Journal cover Journal topic
Biogeosciences An interactive open-access journal of the European Geosciences Union
Journal topic
Volume 6, issue 10
Biogeosciences, 6, 1949–1959, 2009
https://doi.org/10.5194/bg-6-1949-2009
© Author(s) 2009. This work is distributed under
the Creative Commons Attribution 3.0 License.

Special issue: Regional exchange of carbon between land and the atmosphere

Biogeosciences, 6, 1949–1959, 2009
https://doi.org/10.5194/bg-6-1949-2009
© Author(s) 2009. This work is distributed under
the Creative Commons Attribution 3.0 License.

  01 Oct 2009

01 Oct 2009

On observational and modelling strategies targeted at regional carbon exchange over continents

C. Gerbig1, A. J. Dolman2, and M. Heimann1 C. Gerbig et al.
  • 1Max-Planck-Institute for Biogeochemistry, Jena, Germany
  • 2VU University Amsterdam, Amsterdam, The Netherlands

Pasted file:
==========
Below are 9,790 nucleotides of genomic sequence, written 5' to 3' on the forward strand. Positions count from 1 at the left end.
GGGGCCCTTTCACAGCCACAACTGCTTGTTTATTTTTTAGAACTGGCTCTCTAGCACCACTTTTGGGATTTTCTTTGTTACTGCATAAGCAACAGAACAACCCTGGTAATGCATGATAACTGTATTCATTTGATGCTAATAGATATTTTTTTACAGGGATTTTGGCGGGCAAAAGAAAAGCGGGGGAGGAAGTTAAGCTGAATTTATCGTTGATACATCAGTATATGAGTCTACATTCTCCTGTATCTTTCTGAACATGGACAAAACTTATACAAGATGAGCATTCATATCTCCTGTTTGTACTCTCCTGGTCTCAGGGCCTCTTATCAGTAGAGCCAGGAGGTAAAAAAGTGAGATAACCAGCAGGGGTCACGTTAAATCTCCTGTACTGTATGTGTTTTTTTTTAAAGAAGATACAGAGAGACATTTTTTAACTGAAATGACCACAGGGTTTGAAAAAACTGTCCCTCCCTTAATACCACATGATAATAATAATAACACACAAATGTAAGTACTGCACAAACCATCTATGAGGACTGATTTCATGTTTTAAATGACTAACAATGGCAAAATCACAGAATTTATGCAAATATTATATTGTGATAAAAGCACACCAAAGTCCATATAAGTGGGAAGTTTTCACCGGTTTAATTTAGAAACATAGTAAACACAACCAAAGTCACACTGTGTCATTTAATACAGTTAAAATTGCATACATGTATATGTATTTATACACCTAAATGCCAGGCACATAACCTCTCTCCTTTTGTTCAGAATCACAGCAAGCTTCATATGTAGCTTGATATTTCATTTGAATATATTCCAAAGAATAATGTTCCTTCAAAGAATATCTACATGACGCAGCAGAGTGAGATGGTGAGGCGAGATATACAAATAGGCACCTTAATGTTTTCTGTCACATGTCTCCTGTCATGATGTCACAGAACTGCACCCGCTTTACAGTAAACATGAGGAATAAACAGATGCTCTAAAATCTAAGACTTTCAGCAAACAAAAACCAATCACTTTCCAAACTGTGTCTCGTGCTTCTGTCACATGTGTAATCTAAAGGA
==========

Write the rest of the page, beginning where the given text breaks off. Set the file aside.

Abstract. Estimating carbon exchange at regional scales is paramount to understanding feedbacks between climate and the carbon cycle, but also to verifying climate change mitigation such as emission reductions and strategies compensating for emissions such as carbon sequestration. This paper discusses evidence for a number of important shortcomings of current generation modelling frameworks designed to provide regional scale budgets from atmospheric observations. Current top-down and bottom-up approaches targeted at deriving consistent regional scale carbon exchange estimates for biospheric and anthropogenic sources and sinks are hampered by a number of issues: we show that top-down constraints using point measurements made from tall towers, although sensitive to larger spatial scales, are however influenced by local areas much more strongly than previously thought. On the other hand, classical bottom-up approaches using process information collected at the local scale, such as from eddy covariance data, need up-scaling and validation on larger scales. We therefore argue for a combination of both approaches, implicitly providing the important local scale information for the top-down constraint, and providing the atmospheric constraint for up-scaling of flux measurements. Combining these data streams necessitates quantifying their respective representation errors, which are discussed. The impact of these findings on future network design is highlighted, and some recommendations are given.

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